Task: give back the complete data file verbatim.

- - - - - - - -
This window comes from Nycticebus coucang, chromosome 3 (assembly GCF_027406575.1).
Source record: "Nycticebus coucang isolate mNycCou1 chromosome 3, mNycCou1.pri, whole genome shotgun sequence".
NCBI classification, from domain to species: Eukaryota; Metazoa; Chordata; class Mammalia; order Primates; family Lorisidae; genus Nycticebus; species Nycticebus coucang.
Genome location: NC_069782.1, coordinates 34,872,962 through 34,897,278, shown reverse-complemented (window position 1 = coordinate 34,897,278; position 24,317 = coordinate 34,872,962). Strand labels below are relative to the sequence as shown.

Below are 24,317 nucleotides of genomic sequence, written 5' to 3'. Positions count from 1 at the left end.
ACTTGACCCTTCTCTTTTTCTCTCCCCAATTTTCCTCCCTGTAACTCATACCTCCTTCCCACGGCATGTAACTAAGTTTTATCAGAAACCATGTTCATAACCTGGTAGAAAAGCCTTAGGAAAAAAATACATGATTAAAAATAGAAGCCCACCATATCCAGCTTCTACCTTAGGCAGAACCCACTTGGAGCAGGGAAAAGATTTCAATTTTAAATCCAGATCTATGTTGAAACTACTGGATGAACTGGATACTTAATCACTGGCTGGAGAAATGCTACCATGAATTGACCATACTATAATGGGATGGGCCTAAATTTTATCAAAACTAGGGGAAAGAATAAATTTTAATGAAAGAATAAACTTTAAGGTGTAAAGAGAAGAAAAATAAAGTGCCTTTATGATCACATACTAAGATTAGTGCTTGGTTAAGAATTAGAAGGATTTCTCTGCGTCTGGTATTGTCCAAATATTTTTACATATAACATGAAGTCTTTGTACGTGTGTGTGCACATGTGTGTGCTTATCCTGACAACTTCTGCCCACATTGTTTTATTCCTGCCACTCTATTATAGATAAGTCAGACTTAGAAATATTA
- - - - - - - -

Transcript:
This window comes from Nycticebus coucang, chromosome 3 (assembly GCF_027406575.1).
Source record: "Nycticebus coucang isolate mNycCou1 chromosome 3, mNycCou1.pri, whole genome shotgun sequence".
NCBI classification, from domain to species: Eukaryota; Metazoa; Chordata; class Mammalia; order Primates; family Lorisidae; genus Nycticebus; species Nycticebus coucang.
Genome location: NC_069782.1, coordinates 34,872,962 through 34,897,278, shown reverse-complemented (window position 1 = coordinate 34,897,278; position 24,317 = coordinate 34,872,962). Strand labels below are relative to the sequence as shown.

Below are 24,317 nucleotides of genomic sequence, written 5' to 3'. Positions count from 1 at the left end.
ACTTGACCCTTCTCTTTTTCTCTCCCCAATTTTCCTCCCTGTAACTCATACCTCCTTCCCACGGCATGTAACTAAGTTTTATCAGAAACCATGTTCATAACCTGGTAGAAAAGCCTTAGGAAAAAAATACATGATTAAAAATAGAAGCCCACCATATCCAGCTTCTACCTTAGGCAGAACCCACTTGGAGCAGGGAAAAGATTTCAATTTTAAATCCAGATCTATGTTGAAACTACTGGATGAACTGGATACTTAATCACTGGCTGGAGAAATGCTACCATGAATTGACCATACTATAATGGGATGGGCCTAAATTTTATCAAAACTAGGGGAAAGAATAAATTTTAATGAAAGAATAAACTTTAAGGTGTAAAGAGAAGAAAAATAAAGTGCCTTTATGATCACATACTAAGATTAGTGCTTGGTTAAGAATTAGAAGGATTTCTCTGCGTCTGGTATTGTCCAAATATTTTTACATATAACATGAAGTCTTTGTACGTGTGTGTGCACATGTGTGTGCTTATCCTGACAACTTCTGCCCACATTGTTTTATTCCTGCCACTCTATTATAGATAAGTCAGACTTAGAAATATTA